“There will be people and they will push the world further…”
Curator: Marie MaertensGuest sound artist: Romain Poirier
May 25 – July 1, 2022
Anca Poterașu Gallery, Bucharest
The first question addresses human evolution through the natural stages of life, ending in the finality of a leap into the void. The second addresses the problematic relationship between the creativity and artistic self. The colours of the dress-code Adriana Jebeleanu adopts in the photographs correspond to the three stages of natural life, which she identifies as the unformed embryonic state; the passionate duration of life and love; and the triumphant beauty of death as a final coronation.
“The ghosts of the former excessive industrial exploitations or cataclysms such as the one in Chernobyl are accompanied in his works by an environmental crisis that will be generated by the water deficit or by the climate changes that we are living through now”
Born in the suburbs of Sibiu, confronted with the memories of an intense and then abandoned industrial era, Iulian Bisericaru has always felt an attachment to the environment, and explores so often in his numerous trips or residencies abroad. He is a declared admirer of Edward Hopper’s painting, for its solitary and melancholic atmosphere, or of the work of Hurvin Anderson, for his fantastical consideration of landscape before its real exploration. He also has a deep appreciation for David Salle, from a visual point of view, over the complexity of his compositions, of Robert Motherwell or Peter Doig, in an expanded view of painting with multiple perspectives, especially in the case of the latter. The fascination that Bisericaru has for depicting such a luxuriant nature is also connected with his childhood hikes, with a deep appreciation for an ineffable element that remains wild and unaltered, beyond feeling strongly about ecology.
The ghosts of the former excessive industrial exploitations or cataclysms such as the one in Chernobyl are accompanied in his works by an environmental crisis that will be generated by the water deficit or by the climate changes that we are living through now. Iulian Bisericaru claims that we are sabotaging our world, yet in his studio – as we can suspect, with no less pleasure – he creates a lively and dynamic approach, in a free rapport with colours. He works with the rhythm and movement of his paintings. He creates various layers, firmly converging from the figurative to the abstract.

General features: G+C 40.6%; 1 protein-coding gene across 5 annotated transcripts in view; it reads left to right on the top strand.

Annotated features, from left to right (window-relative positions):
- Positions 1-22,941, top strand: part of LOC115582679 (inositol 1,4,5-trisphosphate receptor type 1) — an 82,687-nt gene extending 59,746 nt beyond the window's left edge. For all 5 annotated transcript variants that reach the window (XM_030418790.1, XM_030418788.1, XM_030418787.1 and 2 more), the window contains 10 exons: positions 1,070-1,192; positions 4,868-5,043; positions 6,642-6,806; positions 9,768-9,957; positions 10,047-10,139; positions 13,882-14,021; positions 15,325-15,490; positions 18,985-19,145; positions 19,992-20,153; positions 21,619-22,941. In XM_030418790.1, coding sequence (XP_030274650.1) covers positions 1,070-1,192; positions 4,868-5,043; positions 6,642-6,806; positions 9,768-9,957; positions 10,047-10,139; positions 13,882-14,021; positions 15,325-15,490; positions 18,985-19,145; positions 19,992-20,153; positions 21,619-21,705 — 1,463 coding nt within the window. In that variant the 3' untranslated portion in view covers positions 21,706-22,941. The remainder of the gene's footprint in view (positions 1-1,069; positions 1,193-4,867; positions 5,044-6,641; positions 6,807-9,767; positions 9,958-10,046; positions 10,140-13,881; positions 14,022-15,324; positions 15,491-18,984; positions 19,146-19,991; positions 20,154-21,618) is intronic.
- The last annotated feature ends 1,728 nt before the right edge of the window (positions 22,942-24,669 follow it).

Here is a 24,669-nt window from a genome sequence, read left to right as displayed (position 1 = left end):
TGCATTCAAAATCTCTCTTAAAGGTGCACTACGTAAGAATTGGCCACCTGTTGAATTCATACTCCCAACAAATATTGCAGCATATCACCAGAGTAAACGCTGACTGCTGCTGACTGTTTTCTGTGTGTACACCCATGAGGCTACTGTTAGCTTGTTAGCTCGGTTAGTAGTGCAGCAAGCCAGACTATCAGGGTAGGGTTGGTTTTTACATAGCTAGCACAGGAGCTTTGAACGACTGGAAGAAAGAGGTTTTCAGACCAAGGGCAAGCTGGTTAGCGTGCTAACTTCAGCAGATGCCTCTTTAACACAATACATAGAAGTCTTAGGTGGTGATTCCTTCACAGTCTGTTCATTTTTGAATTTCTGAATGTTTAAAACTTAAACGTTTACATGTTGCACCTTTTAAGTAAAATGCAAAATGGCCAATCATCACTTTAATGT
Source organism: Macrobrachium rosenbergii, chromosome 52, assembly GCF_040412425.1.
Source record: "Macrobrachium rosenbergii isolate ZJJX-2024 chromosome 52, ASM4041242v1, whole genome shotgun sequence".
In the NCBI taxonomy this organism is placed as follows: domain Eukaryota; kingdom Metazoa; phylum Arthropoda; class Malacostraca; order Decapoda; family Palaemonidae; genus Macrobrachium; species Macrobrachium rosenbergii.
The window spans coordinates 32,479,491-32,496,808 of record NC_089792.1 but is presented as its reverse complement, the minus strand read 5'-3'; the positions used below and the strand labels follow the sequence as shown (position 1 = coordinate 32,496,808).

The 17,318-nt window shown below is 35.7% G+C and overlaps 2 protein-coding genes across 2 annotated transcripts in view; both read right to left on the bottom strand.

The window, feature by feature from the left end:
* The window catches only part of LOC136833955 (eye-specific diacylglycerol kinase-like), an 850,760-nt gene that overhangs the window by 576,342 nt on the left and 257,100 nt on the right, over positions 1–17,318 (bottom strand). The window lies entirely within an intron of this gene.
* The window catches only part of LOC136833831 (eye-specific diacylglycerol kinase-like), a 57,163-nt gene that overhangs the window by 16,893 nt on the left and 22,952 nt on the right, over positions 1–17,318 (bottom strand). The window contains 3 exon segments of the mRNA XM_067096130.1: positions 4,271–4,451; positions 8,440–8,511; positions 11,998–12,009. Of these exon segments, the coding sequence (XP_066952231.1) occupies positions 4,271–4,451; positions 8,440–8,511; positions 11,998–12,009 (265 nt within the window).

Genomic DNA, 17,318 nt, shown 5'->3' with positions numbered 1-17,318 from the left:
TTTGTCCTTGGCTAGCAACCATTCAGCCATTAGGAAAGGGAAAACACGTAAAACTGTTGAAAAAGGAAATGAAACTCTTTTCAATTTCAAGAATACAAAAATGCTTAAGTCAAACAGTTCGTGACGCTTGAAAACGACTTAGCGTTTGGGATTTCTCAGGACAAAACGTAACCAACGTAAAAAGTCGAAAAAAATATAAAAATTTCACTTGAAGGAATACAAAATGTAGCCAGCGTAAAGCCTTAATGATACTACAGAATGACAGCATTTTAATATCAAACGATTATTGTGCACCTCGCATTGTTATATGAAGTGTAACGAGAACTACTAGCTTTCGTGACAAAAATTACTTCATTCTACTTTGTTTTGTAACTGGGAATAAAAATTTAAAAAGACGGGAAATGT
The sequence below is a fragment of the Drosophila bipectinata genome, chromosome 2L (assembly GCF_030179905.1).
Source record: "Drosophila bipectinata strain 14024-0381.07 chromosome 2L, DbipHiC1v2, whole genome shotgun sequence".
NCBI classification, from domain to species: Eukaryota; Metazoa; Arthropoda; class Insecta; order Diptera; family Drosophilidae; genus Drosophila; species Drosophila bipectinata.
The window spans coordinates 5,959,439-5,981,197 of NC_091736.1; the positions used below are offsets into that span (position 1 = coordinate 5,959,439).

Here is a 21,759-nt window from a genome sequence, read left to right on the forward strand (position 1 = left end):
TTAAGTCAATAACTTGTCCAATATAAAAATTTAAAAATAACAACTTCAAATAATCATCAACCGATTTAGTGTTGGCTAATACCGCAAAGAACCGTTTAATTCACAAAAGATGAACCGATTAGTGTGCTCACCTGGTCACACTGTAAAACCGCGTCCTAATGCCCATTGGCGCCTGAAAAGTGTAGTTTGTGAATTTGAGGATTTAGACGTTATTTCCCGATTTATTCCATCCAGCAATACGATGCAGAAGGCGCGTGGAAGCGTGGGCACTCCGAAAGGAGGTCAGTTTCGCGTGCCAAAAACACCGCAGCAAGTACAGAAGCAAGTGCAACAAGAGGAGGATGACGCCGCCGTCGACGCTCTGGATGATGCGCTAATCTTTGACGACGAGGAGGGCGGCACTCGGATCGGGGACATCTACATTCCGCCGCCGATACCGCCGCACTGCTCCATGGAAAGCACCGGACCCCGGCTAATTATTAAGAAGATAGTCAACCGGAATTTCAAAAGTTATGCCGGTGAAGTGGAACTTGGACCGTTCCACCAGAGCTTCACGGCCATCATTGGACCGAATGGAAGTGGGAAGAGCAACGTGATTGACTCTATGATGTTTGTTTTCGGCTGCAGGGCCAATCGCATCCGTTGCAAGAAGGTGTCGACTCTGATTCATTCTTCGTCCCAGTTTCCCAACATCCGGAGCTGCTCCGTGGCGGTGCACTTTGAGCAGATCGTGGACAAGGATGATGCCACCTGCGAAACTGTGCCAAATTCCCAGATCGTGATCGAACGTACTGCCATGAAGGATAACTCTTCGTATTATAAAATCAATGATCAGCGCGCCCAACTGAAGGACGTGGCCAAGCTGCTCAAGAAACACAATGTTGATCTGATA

The painter scrutinizes the details, using his eyesight as the zooming lens of a scientific device, and stops over the details of the cacti, well-known for surviving through drought. He makes them portraits of victors, contrasting between pink hues that symbolize pollution, the artificial, anxiety-connected, with an infinite array of green nuances. The ochre, brown, or grey hues connect the two worlds. Especially in his most recent works, Iulian Bisericaru likes to draw us in the influence of Neo Rauch over his work, evoking industrial alienation and on a more general level, the resulting social issues.
These topics allowed the two artists to build a subtle critique of the past, since the present always sends us back to other times. The social critique is underlined by the Romanian artist through disparate elements that are connected in his painterly collages, without a hierarchy of any kind or central perspective. By bringing together all of these points of view, Iulian Bisericaru draws information without imposing a precise narrative. In some of his paintings, we catch a remanent and inviting taste of an absolutely free nature, that could just as well be a fantasist vision pertaining to the XIXth century orientalists, some of which had never left Europe, or even to Douanier Rousseau, who almost always worked from his studio. At the same time, the vegetation that is usually associated with abandoned factories, on former worker sites now become ruins, transform the status of the paintings towards nihilism and absence, or even a voluptuous apathy…